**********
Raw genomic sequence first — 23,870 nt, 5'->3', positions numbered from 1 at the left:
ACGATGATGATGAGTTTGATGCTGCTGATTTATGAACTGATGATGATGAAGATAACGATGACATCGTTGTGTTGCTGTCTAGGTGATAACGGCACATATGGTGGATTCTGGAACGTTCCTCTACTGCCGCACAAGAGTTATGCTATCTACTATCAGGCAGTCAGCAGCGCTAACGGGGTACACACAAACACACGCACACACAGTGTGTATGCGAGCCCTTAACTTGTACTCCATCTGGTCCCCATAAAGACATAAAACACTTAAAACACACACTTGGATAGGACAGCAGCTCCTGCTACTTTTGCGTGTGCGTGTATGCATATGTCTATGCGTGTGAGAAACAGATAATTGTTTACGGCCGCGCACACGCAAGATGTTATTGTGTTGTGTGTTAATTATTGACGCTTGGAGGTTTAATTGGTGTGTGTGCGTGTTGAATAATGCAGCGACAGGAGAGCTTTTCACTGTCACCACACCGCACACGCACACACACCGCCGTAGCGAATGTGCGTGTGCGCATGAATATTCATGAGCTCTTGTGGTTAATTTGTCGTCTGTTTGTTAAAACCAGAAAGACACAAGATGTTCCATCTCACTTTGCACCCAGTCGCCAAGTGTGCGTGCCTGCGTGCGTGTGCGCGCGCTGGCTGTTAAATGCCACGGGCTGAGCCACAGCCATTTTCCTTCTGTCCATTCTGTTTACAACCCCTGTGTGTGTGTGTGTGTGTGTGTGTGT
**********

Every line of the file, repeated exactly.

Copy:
Raw genomic sequence first — 23,870 nt, 5'->3', positions numbered from 1 at the left:
ACGATGATGATGAGTTTGATGCTGCTGATTTATGAACTGATGATGATGAAGATAACGATGACATCGTTGTGTTGCTGTCTAGGTGATAACGGCACATATGGTGGATTCTGGAACGTTCCTCTACTGCCGCACAAGAGTTATGCTATCTACTATCAGGCAGTCAGCAGCGCTAACGGGGTACACACAAACACACGCACACACAGTGTGTATGCGAGCCCTTAACTTGTACTCCATCTGGTCCCCATAAAGACATAAAACACTTAAAACACACACTTGGATAGGACAGCAGCTCCTGCTACTTTTGCGTGTGCGTGTATGCATATGTCTATGCGTGTGAGAAACAGATAATTGTTTACGGCCGCGCACACGCAAGATGTTATTGTGTTGTGTGTTAATTATTGACGCTTGGAGGTTTAATTGGTGTGTGTGCGTGTTGAATAATGCAGCGACAGGAGAGCTTTTCACTGTCACCACACCGCACACGCACACACACCGCCGTAGCGAATGTGCGTGTGCGCATGAATATTCATGAGCTCTTGTGGTTAATTTGTCGTCTGTTTGTTAAAACCAGAAAGACACAAGATGTTCCATCTCACTTTGCACCCAGTCGCCAAGTGTGCGTGCCTGCGTGCGTGTGCGCGCGCTGGCTGTTAAATGCCACGGGCTGAGCCACAGCCATTTTCCTTCTGTCCATTCTGTTTACAACCCCTGTGTGTGTGTGTGTGTGTGTGTGTGT